Taxes, duties, and imposts were to be “uniform.” There was no income tax, sales tax, wealth tax, capital gains tax, estate tax, taxes on particular products, etc. There were no progressive taxes – taxes targeting rich people. No regressive taxes – taxes targeting poor people.
This not only ideally kept the government’s power limited, it kept taxes from being used by one group against another.
Government was, in other words, to treat people equally when it came to taxes.
Fourth, centralized power should be limited to a very small and necessary list of tasks
Not only does Article I, Section 8 enumerate the powers of Congress, the Tenth Amendment prohibits it from going beyond those powers.
With the exception of matters of diplomacy, including warfare, there is almost nothing in today’s federal budget that can be considered “constitutional” if compared against the list of 18 items in Article 1, Section 8. This includes things like some roads to carry the mail or granting patents.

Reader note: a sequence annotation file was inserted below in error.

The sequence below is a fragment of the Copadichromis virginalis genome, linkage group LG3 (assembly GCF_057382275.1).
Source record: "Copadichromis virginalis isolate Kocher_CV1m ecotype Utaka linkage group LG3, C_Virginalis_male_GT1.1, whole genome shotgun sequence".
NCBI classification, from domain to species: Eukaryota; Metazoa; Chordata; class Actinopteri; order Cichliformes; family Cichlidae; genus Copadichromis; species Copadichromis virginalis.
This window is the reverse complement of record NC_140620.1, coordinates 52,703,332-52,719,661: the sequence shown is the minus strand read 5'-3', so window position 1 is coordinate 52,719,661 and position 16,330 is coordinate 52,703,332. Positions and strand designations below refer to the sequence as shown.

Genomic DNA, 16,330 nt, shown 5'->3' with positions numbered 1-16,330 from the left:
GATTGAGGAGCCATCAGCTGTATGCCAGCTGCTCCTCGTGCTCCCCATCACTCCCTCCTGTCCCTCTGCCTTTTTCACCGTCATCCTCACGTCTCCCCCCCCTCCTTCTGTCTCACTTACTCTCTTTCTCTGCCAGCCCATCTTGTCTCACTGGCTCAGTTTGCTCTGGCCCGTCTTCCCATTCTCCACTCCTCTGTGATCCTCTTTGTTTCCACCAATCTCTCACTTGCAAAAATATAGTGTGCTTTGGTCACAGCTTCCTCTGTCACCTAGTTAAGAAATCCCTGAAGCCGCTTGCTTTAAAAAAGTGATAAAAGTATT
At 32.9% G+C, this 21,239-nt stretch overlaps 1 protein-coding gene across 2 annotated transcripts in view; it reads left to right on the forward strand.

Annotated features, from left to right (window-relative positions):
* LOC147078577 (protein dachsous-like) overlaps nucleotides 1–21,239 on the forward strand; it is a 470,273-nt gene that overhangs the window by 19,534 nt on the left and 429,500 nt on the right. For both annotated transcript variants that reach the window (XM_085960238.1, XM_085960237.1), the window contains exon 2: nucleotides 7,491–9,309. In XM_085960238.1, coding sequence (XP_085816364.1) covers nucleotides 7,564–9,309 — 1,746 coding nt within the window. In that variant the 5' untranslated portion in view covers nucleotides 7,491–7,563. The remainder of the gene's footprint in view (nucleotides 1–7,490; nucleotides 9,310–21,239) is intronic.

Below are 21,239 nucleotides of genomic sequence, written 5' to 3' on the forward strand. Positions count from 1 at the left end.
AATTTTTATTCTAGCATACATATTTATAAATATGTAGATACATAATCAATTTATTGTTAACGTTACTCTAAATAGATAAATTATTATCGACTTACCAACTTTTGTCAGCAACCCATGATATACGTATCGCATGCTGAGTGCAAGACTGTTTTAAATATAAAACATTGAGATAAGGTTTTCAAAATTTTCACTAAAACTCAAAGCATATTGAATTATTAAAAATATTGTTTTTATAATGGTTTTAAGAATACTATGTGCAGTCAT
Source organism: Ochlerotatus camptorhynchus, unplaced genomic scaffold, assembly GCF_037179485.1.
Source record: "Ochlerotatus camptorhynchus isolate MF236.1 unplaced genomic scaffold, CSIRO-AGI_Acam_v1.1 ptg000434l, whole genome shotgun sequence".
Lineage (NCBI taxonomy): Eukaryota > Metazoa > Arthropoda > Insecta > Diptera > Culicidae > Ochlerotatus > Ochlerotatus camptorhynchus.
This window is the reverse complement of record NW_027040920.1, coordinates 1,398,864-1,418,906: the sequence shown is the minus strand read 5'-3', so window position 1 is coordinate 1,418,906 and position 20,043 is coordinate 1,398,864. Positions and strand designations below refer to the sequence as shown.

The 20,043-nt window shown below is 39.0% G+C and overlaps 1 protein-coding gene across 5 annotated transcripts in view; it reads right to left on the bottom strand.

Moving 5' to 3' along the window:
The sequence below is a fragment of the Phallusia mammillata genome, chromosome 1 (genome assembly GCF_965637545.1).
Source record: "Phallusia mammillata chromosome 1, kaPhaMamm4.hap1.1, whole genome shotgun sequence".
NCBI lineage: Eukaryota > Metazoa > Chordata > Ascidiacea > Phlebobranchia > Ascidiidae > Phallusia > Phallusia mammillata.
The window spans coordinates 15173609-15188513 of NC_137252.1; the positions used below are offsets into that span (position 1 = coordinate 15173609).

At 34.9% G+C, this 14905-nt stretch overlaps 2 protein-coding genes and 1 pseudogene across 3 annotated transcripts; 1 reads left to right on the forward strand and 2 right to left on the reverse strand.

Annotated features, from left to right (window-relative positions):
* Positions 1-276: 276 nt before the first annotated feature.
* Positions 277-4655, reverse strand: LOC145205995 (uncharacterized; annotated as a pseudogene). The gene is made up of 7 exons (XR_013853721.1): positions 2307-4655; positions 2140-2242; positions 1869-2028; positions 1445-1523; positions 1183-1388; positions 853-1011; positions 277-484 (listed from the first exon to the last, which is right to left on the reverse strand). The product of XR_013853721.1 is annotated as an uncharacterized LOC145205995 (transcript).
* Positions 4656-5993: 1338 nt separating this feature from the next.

So only does Congress have a limited number of prescribed powers, it also has a list of proscribed or prohibited powers in Article 1, Section 9. This is to explicitly prevent Congress from assuming power it should not have.
Fifth, power works best when it is decentralized
The only limits placed on the states, which is where the Founders wanted most of government activity to happen, are in Article 1, Section 10 and were intended only to maintain unity among the states.
For example, the Constitution created a free trade zone among the states.
America is actually a federal union of states. The Founders disagreed about the federal government, but they all agreed that it must have enough power to do those things that the states could not or should not do for themselves.